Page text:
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Sci Signal. 2016 Jun 21;9(433):ra61. doi: 10.1126/scisignal.aad0612.

Tolerogenic nanoparticles inhibit T cell-mediated autoimmunity through SOCS2.

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Ann Romney Center for Neurologic Diseases, Brigham and Women's Hospital, Harvard Medical School, Boston, MA 02115, USA.
Department of Medicine, Diabetes Division, Diabetes Center of Excellence, University of Massachusetts Medical School, Worcester, MA 01605, USA.
CABIMER-Andalusian Center for Molecular Biology and Regenerative Medicine (Consejo Superior de Investigaciones Científicas-University of Seville-Universidad Pablo de Olavide), Seville 41092, Spain. Department of Medical Biochemistry, Molecular Biology and Immunology, University of Seville Medical School, Seville 41009, Spain.
Ann Romney Center for Neurologic Diseases, Brigham and Women's Hospital, Harvard Medical School, Boston, MA 02115, USA. Broad Institute of Massachusetts Institute of Technology and Harvard University, Cambridge, MA 02142, USA.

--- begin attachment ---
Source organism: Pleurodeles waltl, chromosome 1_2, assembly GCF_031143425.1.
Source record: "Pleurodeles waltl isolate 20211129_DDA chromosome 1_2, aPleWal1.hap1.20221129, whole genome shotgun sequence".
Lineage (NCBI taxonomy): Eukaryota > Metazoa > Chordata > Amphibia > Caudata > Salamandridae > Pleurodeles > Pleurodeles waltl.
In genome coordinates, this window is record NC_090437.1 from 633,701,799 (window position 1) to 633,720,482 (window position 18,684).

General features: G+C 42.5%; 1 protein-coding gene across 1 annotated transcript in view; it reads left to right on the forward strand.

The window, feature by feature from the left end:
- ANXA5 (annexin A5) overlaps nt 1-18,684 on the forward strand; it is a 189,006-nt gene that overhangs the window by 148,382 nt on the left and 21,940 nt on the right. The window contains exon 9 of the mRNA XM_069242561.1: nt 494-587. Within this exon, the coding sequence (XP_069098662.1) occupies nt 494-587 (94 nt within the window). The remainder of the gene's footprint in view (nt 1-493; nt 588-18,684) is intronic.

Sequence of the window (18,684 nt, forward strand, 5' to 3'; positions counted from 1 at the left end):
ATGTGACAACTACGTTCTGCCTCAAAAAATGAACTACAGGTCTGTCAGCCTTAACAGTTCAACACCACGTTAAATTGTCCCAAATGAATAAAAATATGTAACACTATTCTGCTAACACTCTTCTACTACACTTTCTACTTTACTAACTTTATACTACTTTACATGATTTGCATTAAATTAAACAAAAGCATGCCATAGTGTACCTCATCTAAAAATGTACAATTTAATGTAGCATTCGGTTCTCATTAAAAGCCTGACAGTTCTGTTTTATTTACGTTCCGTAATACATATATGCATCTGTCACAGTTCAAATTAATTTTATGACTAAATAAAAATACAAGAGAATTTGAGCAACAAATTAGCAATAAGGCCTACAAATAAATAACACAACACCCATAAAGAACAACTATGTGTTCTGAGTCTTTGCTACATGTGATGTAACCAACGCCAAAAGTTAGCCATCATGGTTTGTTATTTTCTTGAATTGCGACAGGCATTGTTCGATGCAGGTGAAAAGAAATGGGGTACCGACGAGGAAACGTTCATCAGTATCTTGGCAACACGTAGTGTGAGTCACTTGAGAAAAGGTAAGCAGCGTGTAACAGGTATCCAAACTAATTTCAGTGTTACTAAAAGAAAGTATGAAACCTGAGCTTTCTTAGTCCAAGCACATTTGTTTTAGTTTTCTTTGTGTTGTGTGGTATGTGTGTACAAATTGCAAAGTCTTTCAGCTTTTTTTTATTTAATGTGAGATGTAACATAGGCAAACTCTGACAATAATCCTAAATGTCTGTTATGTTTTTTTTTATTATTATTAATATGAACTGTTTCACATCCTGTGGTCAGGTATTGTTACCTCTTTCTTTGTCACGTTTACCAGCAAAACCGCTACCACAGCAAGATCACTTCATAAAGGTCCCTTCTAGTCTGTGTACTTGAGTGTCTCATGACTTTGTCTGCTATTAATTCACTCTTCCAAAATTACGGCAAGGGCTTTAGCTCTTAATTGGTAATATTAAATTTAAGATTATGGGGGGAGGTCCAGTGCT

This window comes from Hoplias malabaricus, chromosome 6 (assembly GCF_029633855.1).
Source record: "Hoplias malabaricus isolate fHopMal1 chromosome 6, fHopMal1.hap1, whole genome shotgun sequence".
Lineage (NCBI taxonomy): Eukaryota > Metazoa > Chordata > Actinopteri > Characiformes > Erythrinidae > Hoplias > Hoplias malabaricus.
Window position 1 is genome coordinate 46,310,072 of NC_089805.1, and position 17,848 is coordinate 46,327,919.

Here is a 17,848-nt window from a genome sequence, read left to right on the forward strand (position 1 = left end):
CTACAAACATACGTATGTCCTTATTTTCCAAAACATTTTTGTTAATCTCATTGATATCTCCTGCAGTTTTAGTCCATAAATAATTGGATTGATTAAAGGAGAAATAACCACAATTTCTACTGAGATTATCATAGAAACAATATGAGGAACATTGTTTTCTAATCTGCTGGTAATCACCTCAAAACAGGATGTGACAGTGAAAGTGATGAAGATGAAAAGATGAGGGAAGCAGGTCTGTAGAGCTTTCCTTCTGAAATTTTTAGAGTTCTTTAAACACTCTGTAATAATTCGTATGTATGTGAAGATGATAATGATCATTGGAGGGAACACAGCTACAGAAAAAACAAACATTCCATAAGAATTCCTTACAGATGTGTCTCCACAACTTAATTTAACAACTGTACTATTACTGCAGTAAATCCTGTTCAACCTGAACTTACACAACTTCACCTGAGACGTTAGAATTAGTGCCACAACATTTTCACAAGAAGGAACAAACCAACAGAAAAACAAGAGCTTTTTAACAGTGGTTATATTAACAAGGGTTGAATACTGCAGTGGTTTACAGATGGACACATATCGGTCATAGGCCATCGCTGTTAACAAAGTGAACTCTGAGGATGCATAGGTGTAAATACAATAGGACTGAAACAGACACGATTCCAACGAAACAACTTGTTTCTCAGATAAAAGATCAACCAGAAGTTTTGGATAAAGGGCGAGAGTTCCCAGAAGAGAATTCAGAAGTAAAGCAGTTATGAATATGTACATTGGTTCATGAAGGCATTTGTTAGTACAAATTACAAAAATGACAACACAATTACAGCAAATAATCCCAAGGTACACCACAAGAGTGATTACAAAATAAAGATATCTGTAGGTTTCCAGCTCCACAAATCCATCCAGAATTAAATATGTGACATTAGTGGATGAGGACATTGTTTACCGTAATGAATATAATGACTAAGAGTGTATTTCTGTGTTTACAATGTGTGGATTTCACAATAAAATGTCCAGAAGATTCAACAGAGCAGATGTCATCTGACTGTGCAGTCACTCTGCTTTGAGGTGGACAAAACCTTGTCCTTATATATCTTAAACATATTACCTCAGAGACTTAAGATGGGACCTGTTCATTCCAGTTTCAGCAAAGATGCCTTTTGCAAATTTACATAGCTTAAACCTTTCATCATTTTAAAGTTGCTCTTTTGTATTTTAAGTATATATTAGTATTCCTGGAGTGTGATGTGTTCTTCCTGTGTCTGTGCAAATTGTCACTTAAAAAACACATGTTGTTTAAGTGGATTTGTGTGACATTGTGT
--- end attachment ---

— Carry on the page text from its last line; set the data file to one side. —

Type 1 diabetes (T1D) is a T cell-dependent autoimmune disease that is characterized by the destruction of insulin-producing β cells in the pancreas. The administration to patients of ex vivo-differentiated FoxP3(+) regulatory T (Treg) cells or tolerogenic dendritic cells (DCs) that promote Treg cell differentiation is considered a potential therapy for T1D; however, cell-based therapies cannot be easily translated into clinical practice. We engineered nanoparticles (NPs) to deliver both a tolerogenic molecule, the aryl hydrocarbon receptor (AhR) ligand 2-(1'H-indole-3'-carbonyl)-thiazole-4-carboxylic acid methyl ester (ITE), and the β cell antigen proinsulin (NPITE+Ins) to induce a tolerogenic phenotype in DCs and promote Treg cell generation in vivo. NPITE+Ins administration to 8-week-old nonobese diabetic mice suppressed autoimmune diabetes. NPITE+Ins induced a tolerogenic phenotype in DCs, which was characterized by a decreased ability to activate inflammatory effector T cells and was concomitant with the increased differentiation of FoxP3(+) Treg cells. The induction of a tolerogenic phenotype in DCs by NPs was mediated by the AhR-dependent induction of Socs2, which resulted in inhibition of nuclear factor κB activation and proinflammatory cytokine production (properties of tolerogenic DCs). Together, these data suggest that NPs constitute a potential tool to reestablish tolerance in T1D and potentially other autoimmune disorders.

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